In addition to antiviral medications, supportive care is essential in treating neonatal herpes simplex infections. They may include providing fluids, nutrition, antibiotics, and oxygen therapy. In severe cases, babies may require hospitalization, intravenous fluids, and mechanical ventilation if needed.

How Can Neonatal Herpes be Prevented?

The best way to prevent neonatal herpes simplex infection is for pregnant women to avoid infection. Women should abstain from sexual contact if they or their partner have active herpes simplex virus infection, including cold sores and genital herpes. In addition, any pregnant woman with a history of genital herpes should talk to her doctor about taking antiviral medications during the last trimester of pregnancy.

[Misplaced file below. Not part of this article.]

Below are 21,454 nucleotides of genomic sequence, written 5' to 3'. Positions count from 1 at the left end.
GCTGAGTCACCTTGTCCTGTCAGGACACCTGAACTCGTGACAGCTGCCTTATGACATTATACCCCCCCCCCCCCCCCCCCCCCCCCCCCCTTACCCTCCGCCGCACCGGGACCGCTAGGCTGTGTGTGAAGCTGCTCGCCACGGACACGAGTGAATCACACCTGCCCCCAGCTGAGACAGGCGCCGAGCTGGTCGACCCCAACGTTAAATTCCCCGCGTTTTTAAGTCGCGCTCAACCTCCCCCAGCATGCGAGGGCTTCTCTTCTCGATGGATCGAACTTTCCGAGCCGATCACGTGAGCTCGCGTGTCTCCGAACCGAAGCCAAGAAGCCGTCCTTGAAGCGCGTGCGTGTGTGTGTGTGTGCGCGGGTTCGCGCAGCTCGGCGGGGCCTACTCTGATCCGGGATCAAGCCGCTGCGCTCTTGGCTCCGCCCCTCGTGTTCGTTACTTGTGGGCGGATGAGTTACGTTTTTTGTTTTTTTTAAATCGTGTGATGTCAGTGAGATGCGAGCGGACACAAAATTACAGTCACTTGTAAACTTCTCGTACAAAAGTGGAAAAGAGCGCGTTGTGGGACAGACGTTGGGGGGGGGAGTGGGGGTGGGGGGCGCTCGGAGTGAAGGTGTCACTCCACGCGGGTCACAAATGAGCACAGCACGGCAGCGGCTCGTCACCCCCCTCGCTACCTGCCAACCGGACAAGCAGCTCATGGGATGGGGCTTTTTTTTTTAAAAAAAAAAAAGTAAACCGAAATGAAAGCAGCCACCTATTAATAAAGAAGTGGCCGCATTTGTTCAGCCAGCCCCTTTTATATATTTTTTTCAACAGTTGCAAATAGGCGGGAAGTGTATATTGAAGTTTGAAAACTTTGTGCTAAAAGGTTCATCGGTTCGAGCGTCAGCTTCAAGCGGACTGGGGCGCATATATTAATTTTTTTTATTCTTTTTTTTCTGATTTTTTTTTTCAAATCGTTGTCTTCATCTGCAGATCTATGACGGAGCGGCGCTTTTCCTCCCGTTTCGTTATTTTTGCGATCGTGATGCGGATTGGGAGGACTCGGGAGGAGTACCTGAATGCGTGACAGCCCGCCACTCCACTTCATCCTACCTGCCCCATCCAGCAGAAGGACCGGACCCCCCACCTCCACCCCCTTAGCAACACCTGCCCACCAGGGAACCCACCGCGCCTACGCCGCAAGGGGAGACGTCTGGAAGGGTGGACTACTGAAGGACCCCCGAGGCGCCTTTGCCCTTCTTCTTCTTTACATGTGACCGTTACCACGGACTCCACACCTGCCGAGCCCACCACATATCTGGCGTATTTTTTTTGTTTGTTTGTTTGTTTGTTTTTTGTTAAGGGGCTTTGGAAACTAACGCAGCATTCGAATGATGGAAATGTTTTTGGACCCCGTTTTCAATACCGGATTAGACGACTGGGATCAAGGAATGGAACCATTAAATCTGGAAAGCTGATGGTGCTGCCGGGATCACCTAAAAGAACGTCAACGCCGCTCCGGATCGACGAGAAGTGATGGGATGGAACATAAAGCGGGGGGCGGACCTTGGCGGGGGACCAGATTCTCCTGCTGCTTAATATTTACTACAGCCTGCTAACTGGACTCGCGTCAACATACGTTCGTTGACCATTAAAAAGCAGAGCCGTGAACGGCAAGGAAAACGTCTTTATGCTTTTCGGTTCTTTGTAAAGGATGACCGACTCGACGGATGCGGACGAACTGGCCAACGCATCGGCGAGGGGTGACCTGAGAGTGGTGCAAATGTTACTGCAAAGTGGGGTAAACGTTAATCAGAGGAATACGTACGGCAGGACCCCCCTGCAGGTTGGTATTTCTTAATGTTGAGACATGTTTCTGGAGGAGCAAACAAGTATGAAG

Women should also reduce their risk of contracting the virus from another source, such as avoiding contact with someone with an active herpes simplex virus infection. In addition, proper handwashing, using condoms during sex, and avoiding personal sharing items like razors and lip balm are all essential steps to reduce the risk of infection.

Conclusion

When it comes to neonatal herpes simplex infection, early diagnosis is critical. While the virus can be severe, prompt medical treatment can significantly reduce the risk of serious long-term complications. Therefore, in addition to taking preventative measures to help avoid infection, such as avoiding contact with anyone who may be infected, it is essential to be conscious of the signs and symptoms of neonatal herpes infection to seek prompt medical attention if necessary.

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Dr. Veerabhadrudu Kuncham
Dr. Veerabhadrudu Kuncham

Pediatrics

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jaundiceherpes simplex virus